There are really only two things in this story I don’t like. First, there’s a traitor who’s so obviously going to betray Teal’c and Bra’tac that he might as well be wearing a “Bad Guy” T-shirt. And second, well, we skipped the clip show that preceded this, but it did have a frame story that introduces William Devane as the new US president, and briefly brings back Robert Picardo as Woolsey, who explains to him that Robert Kinsey can’t be trusted. The new president actually fires VP Kinsey, which… would be a stunning development in the world of this show. Okay, so technically it isn’t “fired” so much as “blackmailed to resign.” Still, I know we’ve got four more hours of setup and new characters and enemies to meet to launch season eight and start up Atlantis, but I really want to read the Atlantic and the Huffington Post of this show’s Washington instead.

Stargate SG-1 7.11-12 – Evolution (parts one and two)

After several entertaining one-offs, SG-1 reached a big midseason split with this epic two-parter. The first half was shown in August 2003, the second almost five months later in January 2004. It brings back three of the recurring good guys, played by Tony Amendola, Carmen Argenziano, and Bill Dow, introduces Enrico Colantoni as an old black ops buddy of Jack’s, and gives Anubis a new army of unthinking zombie-like drones in indestructible armor called Kull Warriors.

Like I was mentioning when the season started, the show has perfected keeping two big set pieces going on, so while half of our heroes are sneaking around an enemy base, the other half is dealing with an unexpectedly real-world problem on Earth. Looking into the origins of the Kulls, Daniel unfurls a plot thread that goes back four seasons, to his grandfather’s research into alien skullduggery with the Mayans. So he and Dr. Lee head off to Honduras to find a secret temple, and are kidnapped by anti-Honduran terrorists who have a camp in Nicaragua.

I thought this was a really good adventure, and interestingly it ends with three of our heroes having had the daylights knocked out of them and bound for a few weeks off the active duty roster. Our son liked it a lot, too, and we talked a little bit afterward about zombie lore. We also paused midway though the story to discuss what black ops are, because it suddenly struck me that the show’s occasionally mentioned O’Neill’s background a time or two and he had no idea what that meant. Maybe one day we’ll show him some Mission: Impossible, even if nobody’s hands really get dirty in that program’s fanciful kind of black ops.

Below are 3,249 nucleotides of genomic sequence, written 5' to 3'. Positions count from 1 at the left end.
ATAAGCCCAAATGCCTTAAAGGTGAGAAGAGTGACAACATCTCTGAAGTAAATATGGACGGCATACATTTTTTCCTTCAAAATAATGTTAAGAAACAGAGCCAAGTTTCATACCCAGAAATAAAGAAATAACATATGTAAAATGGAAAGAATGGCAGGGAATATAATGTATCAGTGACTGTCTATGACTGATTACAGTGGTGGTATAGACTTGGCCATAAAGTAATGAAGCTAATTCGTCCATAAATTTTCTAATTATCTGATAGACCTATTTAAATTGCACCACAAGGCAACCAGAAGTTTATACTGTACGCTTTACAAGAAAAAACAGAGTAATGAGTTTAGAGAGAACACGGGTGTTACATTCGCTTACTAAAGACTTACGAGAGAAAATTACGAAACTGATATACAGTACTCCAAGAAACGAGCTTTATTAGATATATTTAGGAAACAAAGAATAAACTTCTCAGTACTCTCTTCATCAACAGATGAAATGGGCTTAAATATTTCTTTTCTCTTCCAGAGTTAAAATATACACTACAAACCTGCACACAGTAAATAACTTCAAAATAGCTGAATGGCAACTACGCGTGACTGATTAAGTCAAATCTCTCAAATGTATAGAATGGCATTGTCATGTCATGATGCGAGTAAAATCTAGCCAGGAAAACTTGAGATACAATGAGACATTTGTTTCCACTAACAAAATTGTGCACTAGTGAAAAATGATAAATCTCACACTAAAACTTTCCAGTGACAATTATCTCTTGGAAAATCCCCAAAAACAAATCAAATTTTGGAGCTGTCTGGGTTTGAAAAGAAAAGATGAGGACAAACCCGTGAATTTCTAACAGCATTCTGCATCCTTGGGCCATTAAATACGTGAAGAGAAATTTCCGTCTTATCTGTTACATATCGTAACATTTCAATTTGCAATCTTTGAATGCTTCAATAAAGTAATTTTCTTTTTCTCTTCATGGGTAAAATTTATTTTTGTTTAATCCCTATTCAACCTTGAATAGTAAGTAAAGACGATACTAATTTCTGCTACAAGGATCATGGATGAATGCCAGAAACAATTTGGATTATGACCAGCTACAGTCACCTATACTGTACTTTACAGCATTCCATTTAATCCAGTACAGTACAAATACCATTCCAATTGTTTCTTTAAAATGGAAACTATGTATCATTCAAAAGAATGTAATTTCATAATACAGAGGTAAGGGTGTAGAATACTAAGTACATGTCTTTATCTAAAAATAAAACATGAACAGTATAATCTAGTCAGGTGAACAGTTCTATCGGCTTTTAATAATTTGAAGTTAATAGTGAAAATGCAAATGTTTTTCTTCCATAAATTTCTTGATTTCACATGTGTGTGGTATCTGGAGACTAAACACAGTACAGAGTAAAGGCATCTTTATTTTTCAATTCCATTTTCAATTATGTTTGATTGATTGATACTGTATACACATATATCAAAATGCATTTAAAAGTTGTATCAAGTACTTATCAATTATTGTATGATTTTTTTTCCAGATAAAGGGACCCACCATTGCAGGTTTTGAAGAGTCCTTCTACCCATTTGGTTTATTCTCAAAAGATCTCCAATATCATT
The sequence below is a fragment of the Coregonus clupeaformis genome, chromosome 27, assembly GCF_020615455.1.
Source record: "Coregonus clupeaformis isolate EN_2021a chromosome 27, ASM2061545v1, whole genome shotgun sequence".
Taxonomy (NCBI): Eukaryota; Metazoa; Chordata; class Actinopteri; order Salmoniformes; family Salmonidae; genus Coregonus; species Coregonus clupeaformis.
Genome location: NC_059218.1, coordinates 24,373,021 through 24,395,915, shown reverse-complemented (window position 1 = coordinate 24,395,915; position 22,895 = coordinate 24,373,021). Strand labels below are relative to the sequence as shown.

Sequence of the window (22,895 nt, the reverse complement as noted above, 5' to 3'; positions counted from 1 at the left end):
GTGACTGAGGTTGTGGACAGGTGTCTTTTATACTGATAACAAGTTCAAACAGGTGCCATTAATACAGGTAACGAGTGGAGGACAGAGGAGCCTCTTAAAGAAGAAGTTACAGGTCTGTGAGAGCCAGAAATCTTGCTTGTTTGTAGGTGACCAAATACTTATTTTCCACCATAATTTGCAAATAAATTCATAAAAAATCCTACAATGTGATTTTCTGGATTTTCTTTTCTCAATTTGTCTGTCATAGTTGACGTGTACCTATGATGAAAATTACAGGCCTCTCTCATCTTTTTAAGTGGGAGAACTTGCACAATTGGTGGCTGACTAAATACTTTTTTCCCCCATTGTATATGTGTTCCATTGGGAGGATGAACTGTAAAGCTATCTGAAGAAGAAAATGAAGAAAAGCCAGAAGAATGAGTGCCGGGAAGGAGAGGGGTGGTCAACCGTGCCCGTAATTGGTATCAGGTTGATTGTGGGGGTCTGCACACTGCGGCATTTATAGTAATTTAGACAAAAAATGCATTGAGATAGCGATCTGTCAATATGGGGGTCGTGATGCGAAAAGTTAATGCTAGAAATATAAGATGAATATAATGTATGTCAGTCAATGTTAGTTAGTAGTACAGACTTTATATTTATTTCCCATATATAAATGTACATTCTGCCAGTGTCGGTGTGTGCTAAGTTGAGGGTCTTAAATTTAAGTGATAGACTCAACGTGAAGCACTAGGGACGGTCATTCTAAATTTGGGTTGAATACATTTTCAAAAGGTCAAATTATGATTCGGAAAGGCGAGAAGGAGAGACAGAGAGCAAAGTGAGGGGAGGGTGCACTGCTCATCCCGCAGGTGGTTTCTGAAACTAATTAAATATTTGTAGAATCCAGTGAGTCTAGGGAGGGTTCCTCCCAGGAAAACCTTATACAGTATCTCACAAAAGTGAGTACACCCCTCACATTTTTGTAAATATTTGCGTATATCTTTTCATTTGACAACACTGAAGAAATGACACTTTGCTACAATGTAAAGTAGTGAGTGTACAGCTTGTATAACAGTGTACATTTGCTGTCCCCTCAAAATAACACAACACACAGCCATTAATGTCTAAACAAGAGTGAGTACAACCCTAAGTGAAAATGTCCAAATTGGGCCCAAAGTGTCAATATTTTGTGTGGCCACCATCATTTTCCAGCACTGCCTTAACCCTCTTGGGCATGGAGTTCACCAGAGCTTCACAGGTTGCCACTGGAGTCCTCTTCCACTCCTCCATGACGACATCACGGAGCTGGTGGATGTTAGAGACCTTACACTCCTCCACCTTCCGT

Stargate SG-1 7.4 – Orpheus

I enjoyed this one, though I have to admit it feels a little long waiting for the good guys to finally get the rescue going in the third act. Most of the time, the Stargate universe doesn’t do as good a job as this one does emphasizing the time between adventures. This one recounts the events of “The Changeling” in the previous season, and explains that shortly after that story, two of our heroes’ allies were captured on a mission behind enemy lines. They’ve been in a prison camp for months, awaiting rescue, and Teal’c, recovering from an injury on duty, doesn’t feel like he is strong enough to be part of the team.

Anyway, our son enjoyed this one, particularly the anticipation of the big finale when O’Neill decides they’re going to take out an under-construction mother ship. Tony Amendola and Obi Ndefo are back, giving more definition to the ongoing storyline of the baddies’ troopers building into a rebel army. It’s a good story overall, though I confess the mischievous side of me had the most fun with a short scene where Sam tells Daniel about a very silly film that he missed while he was away: M. Night Shyamalan’s dopey sci-fi movie Signs.

Stargate SG-1 6.19 – The Changeling

Hmmm. Think we may have found out why episode 17 was a clip show! “The Changeling,” which was written by one of the stars, Christopher Judge, features several recurring actors, Peter Williams, Michael Shanks, Tony Amendola, and Carmen Argenziano, multiple locations, including the same bridge that was later used in the first episode of Batwoman, where young Kate and Alice and their mother went into the river, and a whole passel of extras. True, they went a little light on the special effects and gunfights this week, but there’s just so much more going on in this episode than a typical one that it sure looks like they needed to cut a corner somewhere else.

A Doctor Who story that was made seven years after this episode, “Amy’s Choice”, had a somewhat similar premise of two competing realities, each of which seems like a dream to the people who wake up in the other one. Our son did not like that Who, and he didn’t like this either, struggling to come up with a tortuous analogy that understanding this was like holding on to a very high set of monkey bars with grease on the metal. The kid likes television better when he’s on surer footing.